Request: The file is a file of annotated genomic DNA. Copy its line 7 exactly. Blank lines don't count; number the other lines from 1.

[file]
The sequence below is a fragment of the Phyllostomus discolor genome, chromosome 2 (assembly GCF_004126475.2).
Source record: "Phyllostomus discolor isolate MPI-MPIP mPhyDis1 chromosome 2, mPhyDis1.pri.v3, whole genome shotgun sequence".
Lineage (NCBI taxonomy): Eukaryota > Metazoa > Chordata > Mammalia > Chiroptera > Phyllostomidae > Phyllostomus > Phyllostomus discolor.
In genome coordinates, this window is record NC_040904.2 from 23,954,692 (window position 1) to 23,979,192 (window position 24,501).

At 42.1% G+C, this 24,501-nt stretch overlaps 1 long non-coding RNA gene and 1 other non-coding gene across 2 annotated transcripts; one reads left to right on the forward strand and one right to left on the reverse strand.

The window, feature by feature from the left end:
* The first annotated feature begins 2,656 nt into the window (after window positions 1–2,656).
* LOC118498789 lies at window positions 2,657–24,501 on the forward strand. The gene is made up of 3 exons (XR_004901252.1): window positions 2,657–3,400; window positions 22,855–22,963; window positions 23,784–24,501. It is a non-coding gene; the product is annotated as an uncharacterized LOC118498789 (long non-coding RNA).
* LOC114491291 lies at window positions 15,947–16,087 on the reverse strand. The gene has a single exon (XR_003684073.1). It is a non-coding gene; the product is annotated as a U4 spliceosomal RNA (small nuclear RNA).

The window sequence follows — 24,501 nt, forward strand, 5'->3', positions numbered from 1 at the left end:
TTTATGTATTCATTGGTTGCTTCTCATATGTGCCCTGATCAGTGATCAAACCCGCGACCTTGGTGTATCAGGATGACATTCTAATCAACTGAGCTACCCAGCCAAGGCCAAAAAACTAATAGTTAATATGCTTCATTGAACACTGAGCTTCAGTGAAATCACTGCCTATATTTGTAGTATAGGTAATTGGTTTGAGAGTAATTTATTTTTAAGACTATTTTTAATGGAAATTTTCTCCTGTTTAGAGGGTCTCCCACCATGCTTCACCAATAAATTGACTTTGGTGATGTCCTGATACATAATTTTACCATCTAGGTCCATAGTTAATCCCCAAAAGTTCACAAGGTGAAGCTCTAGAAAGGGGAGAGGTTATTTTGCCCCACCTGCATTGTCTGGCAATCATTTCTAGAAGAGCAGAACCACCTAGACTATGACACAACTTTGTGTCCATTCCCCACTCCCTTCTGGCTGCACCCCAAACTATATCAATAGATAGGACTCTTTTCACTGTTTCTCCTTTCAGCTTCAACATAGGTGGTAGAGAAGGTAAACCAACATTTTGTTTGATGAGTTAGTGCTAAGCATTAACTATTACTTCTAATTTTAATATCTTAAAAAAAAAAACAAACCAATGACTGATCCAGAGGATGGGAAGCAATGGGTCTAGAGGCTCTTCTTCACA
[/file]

* The first annotated feature begins 2,656 nt into the window (after window positions 1–2,656).